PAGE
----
Renters (Reform) Bill 2023: Everything Landlords Need to Know
Thursday 8th June 2023
Renters (Reform) Bill 2023: Everything Landlords Need to Know
A hot topic among landlords, letting agents, and property investors today is the newly proposed Renters (Reform) Bill
Designed to improve living circumstances for renters and place more stringent measures on rogue landlords, the Bill is overall viewed as a good thing.
While the new proposals have been floating around for several years, the Bill is in the news again as it's just been put through Parliament for debate.
In this article, we'll share a summary of the UK Renters (Reform) Bill 2023 with everything landlords need to know.
What is the Renters (Reform) Bill 2023?
The Renters (Reform) Bill is a new piece of proposed legislation designed to help renters and, as it's been coined, "bring in a better deal for renters".
The Bill is supposed to place more stringent measures on rogue landlords and make renting more stable for UK residents renting from private landlords long-term.
The Bill is expected to become an "Act" and fully implemented in the UK around the summer of 2024.
It was first introduced in 2019 and is currently being debated in Parliament before it's expected to become law.
What Does the Renters (Reform) Bill Mean For Landlords?
As part of the Renters (Reform) Bill, there are several key changes that landlords must be aware of and ready to implement when the Bill becomes law.
Keep reading to learn what the main changes are and what the Renters (Reform) Bill means for landlords.
1. No More 'No Fault' Evictions
Section 21 has been abolished in the Renters (Reform) Bill. This clause previously allowed landlords to practice 'no fault' evictions.
I.e., they could evict tenants without there having been a breach of contract. Basically, the tenant didn't do anything wrong, but the landlord decides to evict for their own reasons.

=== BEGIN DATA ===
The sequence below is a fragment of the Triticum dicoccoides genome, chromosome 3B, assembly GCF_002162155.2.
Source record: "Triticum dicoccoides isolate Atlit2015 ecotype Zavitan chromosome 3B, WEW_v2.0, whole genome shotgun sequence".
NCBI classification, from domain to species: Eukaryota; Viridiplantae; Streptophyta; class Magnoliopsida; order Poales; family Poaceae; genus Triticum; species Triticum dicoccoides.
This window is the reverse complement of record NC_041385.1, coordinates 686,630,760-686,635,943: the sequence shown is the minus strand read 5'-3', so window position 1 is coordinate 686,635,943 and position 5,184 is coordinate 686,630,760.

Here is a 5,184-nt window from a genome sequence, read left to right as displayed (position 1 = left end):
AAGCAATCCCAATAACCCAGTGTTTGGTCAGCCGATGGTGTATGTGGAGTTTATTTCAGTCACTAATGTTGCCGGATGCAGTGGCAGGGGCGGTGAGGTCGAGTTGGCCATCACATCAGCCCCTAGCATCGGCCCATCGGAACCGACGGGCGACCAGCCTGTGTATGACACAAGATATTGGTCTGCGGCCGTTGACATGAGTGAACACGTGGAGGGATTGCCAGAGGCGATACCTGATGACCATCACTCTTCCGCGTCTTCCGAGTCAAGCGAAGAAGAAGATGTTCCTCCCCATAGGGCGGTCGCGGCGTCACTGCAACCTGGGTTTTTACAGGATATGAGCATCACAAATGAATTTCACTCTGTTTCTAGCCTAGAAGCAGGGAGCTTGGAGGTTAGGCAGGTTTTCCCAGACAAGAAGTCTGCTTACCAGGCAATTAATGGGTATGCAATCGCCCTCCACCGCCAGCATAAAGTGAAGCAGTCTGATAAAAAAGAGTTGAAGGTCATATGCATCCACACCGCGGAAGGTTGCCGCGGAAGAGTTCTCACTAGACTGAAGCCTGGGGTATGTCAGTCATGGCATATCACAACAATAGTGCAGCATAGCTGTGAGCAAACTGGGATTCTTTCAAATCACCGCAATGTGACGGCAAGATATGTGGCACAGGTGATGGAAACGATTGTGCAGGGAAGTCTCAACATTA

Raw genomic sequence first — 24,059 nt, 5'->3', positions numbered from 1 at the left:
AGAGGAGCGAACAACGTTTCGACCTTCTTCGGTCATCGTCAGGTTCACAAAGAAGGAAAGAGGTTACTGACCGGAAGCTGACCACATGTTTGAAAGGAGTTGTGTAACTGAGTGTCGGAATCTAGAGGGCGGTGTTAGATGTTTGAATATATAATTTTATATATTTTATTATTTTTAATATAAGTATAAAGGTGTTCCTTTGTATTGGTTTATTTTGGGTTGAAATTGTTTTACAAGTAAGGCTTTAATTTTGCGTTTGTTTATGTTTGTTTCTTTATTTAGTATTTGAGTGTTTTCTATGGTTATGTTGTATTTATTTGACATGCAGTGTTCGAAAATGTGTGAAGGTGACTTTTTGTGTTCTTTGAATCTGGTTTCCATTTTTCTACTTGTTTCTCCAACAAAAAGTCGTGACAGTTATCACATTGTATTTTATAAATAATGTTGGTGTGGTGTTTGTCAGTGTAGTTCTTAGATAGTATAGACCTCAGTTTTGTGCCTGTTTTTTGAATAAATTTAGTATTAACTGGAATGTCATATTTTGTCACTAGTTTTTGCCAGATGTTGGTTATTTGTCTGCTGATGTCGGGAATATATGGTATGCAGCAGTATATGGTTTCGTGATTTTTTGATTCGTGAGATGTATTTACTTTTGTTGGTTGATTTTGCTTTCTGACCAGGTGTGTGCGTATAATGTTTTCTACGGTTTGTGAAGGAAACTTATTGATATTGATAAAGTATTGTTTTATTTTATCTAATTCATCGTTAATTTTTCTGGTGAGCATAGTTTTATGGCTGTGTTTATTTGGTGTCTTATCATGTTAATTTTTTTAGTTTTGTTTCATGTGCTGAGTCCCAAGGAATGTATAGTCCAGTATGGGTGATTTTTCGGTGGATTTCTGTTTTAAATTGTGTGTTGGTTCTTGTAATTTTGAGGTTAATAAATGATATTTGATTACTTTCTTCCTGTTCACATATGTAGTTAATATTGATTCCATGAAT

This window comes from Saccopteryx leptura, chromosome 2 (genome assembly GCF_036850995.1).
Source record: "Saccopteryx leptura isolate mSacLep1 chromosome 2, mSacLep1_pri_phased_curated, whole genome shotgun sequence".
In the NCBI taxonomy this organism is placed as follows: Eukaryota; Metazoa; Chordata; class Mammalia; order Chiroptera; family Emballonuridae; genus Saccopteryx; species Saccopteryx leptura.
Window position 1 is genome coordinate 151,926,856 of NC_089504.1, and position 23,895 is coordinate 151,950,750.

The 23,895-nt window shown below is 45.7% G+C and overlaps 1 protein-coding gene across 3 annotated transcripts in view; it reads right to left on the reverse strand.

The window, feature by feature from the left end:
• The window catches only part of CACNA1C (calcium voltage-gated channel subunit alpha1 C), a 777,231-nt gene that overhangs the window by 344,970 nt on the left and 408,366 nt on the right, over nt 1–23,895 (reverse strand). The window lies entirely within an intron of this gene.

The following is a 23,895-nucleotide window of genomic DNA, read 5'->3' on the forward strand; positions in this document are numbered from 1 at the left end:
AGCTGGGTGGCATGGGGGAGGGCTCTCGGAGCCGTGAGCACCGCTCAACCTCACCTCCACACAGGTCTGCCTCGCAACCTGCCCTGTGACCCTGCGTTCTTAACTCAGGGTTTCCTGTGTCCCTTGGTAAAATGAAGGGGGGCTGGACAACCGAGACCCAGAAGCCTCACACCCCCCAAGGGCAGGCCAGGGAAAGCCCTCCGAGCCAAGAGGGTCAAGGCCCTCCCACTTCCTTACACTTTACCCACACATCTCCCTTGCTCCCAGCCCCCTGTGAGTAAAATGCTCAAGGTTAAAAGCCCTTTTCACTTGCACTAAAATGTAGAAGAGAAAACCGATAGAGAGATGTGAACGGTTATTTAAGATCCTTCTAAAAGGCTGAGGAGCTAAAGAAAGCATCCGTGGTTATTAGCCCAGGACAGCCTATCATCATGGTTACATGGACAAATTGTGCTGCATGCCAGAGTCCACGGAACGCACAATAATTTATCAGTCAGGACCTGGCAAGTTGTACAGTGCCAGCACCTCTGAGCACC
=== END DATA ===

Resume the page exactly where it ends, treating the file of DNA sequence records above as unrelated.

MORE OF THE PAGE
However, landlords can now only evict tenants for three main reasons:
a. Fault-based grounds
b. Reasonable circumstances
c. Fixed-term tenancies ending
2. Tenants Have a Right to Request a Pet
With a rapid increase in the younger generations' renting properties, and more people renting properties long-term, rentals are becoming people's homes.
In light of this, the Renters (Reform) Bill is making it easier for tenants to keep a pet. Under the new Bill, tenants have a right to request a pet and landlords must consider the request seriously and "cannot unreasonably refuse".
Realistically, most pets don't cause an issue in a rental property, particularly reptiles, rabbits, guinea pigs, hamsters, and even cats.
Dogs are usually a landlord's biggest concern. But renters with dogs are being encouraged to include details of "responsible ownership" in their requests for pets.
For example, by evidencing training (via video footage), providing copies of vaccinations, and images of the pet in responsible situations.
Remember, should a landlord deny a request for a pet, the tenant can take the denial to the Ombudsman for a second review.
If the Ombudsman finds the denial illegitimate, the decision can be overruled, and compensation may need to be funded to backdate kennel or dog sitter fees.
Therefore, landlords must consider all requests seriously, respond in writing, and provide clear reasons for the refusal of the pet (should you have a legitimate reason for refusal).
To protect a property from pet damage, a landlord can insist the tenant pays for pet insurance. This covers the costs of any damage and places the liability of pet care on the tenant.
The fees will be introduced into the Tenant Fees Act once the Renters (Reform) Bill has been finalised. However, insurance costs should only be insisted on where it is absolutely necessary.
3. Introduction of a Mandatory Ombudsman
Similar to how an Ombudsman exists for many UK issues, a new Ombudsman will be established especially for renters and landlords as part of the Renters (Reform) Bill.